The activation yesterday was again part of the the Keith Roget Memorial National Parks award and the World Wide Flora and Fauna, WWFF, Award. Last time I was here I made 5 QSOs and I was determined this time to make at least 39 QSOs to make 44 total to qualify for the global WWFF award.
Arriving around midday at the Mt Terrick Terrick camping ground, I set my linked dipole antenna as an inverted vee, with the apex about 12 metres up a tree. I was on air just before 1:00 pm local time and started out on 40 m with a few local stations around VK3 and VK5.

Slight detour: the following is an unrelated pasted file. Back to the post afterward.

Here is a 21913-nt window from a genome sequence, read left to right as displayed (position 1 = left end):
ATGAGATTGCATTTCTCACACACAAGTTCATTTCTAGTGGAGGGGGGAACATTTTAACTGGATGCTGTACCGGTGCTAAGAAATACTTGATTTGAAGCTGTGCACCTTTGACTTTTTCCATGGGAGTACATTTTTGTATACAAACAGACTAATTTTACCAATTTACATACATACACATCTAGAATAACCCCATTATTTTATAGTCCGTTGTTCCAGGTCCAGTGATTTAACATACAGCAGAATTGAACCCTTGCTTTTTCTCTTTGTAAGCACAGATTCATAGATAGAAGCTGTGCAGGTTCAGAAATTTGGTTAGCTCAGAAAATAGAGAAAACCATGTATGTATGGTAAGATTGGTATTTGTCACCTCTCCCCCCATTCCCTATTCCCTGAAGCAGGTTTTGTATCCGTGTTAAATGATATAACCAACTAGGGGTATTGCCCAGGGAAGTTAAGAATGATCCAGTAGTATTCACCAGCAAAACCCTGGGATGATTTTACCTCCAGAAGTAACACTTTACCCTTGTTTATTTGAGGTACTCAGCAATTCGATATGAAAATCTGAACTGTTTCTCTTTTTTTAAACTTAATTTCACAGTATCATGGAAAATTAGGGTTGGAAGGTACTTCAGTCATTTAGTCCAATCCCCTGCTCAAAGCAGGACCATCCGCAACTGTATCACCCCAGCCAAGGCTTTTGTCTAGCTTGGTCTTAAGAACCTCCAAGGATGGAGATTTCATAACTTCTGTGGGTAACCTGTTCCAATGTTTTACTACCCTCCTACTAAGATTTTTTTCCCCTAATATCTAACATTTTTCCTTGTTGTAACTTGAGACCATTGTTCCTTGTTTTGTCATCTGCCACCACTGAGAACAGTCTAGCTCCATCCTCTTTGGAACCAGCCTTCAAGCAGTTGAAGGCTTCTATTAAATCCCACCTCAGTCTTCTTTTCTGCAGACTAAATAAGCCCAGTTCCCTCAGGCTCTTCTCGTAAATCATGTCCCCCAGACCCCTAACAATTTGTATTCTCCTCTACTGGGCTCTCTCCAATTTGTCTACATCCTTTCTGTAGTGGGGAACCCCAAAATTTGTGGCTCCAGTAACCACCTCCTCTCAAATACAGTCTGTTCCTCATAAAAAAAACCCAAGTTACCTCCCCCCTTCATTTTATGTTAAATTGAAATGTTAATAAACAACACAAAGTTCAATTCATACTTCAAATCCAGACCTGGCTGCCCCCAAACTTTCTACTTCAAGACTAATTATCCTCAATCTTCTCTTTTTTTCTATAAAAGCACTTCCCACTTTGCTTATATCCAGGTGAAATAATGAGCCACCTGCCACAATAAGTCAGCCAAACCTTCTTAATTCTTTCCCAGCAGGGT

Switching to 10 m saw QSOs from Taiwan, Asiatic Russia and Japan followed New Zealand stations on 15 and 20 metres.
Returning to 40 m saw more VK stations in my log and after 4 hours I had 31 QSOs in the log.
At 16:45 local I moved back to 20 metres and put out a couple of CQ WWFF calls on 14.244 MHz and got a report back from HA0LG who then placed a spot on the DX cluster to advise others that a WWFF activation was in progress. This brought a huge pileup of European stations wanting to work me in this National Park. This pile up was bigger than I had experienced at the Little Desert National Park back in March. I shut the station just before 18:00 local with 95 QSOs in the log, 64 coming in the last hour. Being ‘spotted’ sure makes a huge difference.
Needless to say I have now qualified this park for the global WWFF award.